Search This Blog

Sep 11, 2023

The vicious complexity and the cost of figuring things out

 The ever-increasing cost of figuring things out in higher education is a dilemma that warrants serious attention. First, let's establish the thesis: the complexity of administrative and regulatory frameworks in higher education is escalating to a point where it is becoming a burden rather than a facilitator of educational goals. This complexity is not just a nuisance; it has real costs—financial, intellectual, and emotional.

Take, for instance, the proliferation of managerial positions within universities. These roles are often created to navigate the labyrinthine regulations, audits, and compliance procedures that have become part and parcel of higher education. While these positions may be necessary to some extent, their multiplication signals a troubling trend: the increasing difficulty of "figuring things out."

Next, consider the example of financial aid for future teachers. Government bodies and NGOs aim to support more students entering the teaching profession. Each organization introduces its own program, complete with unique rules and requirements. The State Department of Labor adds another layer by offering apprenticeship money, which comes with its own set of unfamiliar conditions. The result? A bewildering array of options that are difficult for anyone to navigate. The irony here is palpable: funds meant to facilitate education end up creating a complex puzzle that few can solve.

This complexity extends beyond financial aid. Accounting rules, human resources processes, purchasing protocols, and even travel and bursar procedures have become increasingly intricate. Academic Affairs is not immune; it too adds layers of complexity that require specialized staff to decipher. The question then arises: who benefits from this complexity?

Here's the paradox. Managers and administrators, the very people who often create these complex systems, are also the ones who benefit from explaining them. They build a maze and then charge for the map. This raises ethical and practical concerns. Is the primary function of these roles to facilitate education, or have they become self-perpetuating entities that exist primarily to decode the complexity they helped create?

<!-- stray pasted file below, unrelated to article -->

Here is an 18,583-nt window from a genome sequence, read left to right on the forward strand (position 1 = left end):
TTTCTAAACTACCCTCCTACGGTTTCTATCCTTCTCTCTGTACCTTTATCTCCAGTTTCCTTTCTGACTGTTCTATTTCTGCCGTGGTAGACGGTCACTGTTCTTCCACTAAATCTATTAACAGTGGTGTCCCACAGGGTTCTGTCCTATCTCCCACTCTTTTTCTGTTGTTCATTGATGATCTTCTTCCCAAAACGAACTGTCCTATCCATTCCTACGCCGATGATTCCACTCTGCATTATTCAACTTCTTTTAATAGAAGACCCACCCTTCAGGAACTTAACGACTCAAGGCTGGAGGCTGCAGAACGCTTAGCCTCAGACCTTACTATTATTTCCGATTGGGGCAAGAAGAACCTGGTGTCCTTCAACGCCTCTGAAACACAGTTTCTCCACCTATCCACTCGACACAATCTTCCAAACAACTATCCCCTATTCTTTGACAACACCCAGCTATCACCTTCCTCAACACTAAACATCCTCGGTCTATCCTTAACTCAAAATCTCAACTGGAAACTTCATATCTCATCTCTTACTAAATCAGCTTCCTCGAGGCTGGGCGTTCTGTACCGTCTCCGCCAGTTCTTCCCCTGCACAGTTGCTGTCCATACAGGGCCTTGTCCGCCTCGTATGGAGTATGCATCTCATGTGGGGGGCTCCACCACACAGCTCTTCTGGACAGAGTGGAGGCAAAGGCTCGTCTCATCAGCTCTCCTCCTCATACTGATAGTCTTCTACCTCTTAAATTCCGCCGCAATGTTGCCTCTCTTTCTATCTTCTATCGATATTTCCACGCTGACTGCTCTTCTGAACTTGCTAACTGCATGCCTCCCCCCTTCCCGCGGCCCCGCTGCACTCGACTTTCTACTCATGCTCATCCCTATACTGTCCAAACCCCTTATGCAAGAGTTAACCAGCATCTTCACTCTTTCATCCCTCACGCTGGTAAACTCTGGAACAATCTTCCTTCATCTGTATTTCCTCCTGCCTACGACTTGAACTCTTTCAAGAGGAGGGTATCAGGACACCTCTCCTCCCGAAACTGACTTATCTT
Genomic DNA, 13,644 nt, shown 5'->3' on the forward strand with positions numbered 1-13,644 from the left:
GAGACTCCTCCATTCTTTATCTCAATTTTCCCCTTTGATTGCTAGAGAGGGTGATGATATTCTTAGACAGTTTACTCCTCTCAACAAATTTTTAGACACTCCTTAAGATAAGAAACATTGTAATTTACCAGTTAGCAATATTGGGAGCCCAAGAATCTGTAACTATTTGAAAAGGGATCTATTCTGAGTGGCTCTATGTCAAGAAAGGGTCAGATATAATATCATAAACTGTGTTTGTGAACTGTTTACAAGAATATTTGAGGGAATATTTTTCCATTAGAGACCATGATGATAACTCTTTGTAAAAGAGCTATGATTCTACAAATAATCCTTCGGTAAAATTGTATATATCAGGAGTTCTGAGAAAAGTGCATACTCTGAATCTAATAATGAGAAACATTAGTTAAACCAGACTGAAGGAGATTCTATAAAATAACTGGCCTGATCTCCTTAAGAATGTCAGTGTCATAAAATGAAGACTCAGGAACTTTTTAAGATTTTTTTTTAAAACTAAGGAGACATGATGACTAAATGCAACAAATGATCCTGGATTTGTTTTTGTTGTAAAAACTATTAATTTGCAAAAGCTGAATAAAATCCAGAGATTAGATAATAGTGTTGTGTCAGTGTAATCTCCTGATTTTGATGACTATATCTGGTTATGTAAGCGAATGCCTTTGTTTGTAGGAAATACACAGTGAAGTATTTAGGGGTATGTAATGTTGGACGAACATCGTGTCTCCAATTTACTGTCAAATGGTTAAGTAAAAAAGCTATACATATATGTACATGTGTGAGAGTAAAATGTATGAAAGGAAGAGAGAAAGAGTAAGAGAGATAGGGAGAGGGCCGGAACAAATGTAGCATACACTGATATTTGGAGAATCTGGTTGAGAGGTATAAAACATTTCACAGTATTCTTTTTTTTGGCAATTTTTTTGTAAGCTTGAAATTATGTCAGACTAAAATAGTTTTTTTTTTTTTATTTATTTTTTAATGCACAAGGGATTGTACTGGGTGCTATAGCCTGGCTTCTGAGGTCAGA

I've been in this field for over three decades, and I've seen the landscape change dramatically. I've found myself, despite my experience and intelligence, staring at documents, trying to make sense of their content. If someone like me struggles, what does that say about the system?

So, who is in charge of simplifying things? Ideally, it should be a collective effort. Universities, regulatory bodies, and government agencies need to recognize the toll that complexity takes on educational objectives. Simplification doesn't mean a lack of rigor or accountability; it means creating systems that are transparent, navigable, and aligned with the core mission of education.

In conclusion, the cost of figuring things out is escalating, and unless there is a concerted effort to simplify the administrative and regulatory landscape, the very purpose of higher education risks being undermined. The time for action is now; otherwise, we risk drowning in a sea of vicious complexity that serves no one well.

1 comment:

  1. Andrew Taylor4:00 PM

    I absolutely agree. Reminds me of the adage that lawyers seek election to legislative office so they can make the law they will then charge a fee for “helping” clients with.

    It’s the “Tullock Paradox”, where rent-seekers wanting political favors can bribe politicians at a cost much lower than the value of the favor to the rent-seeker. The classic example of rent-seeking, according to Robert Shiller, is that of a property owner who installs a chain across a river that flows through his land and then hires a collector to charge passing boats a fee to lower the chain. There is nothing productive about the chain or the collector.

    I did the accounting of the after-school music teachers in two rich-family schools. I dashed it off on a word document in a few minutes each month. I made it as simple and explanatory as possible. In both schools, their Auditors expressed relief and many thanks.

    Admin is like Benoît Mandelbrot’s “Coastline Paradox” where the closer scale you measure, the longer the coastline gets, to infinity…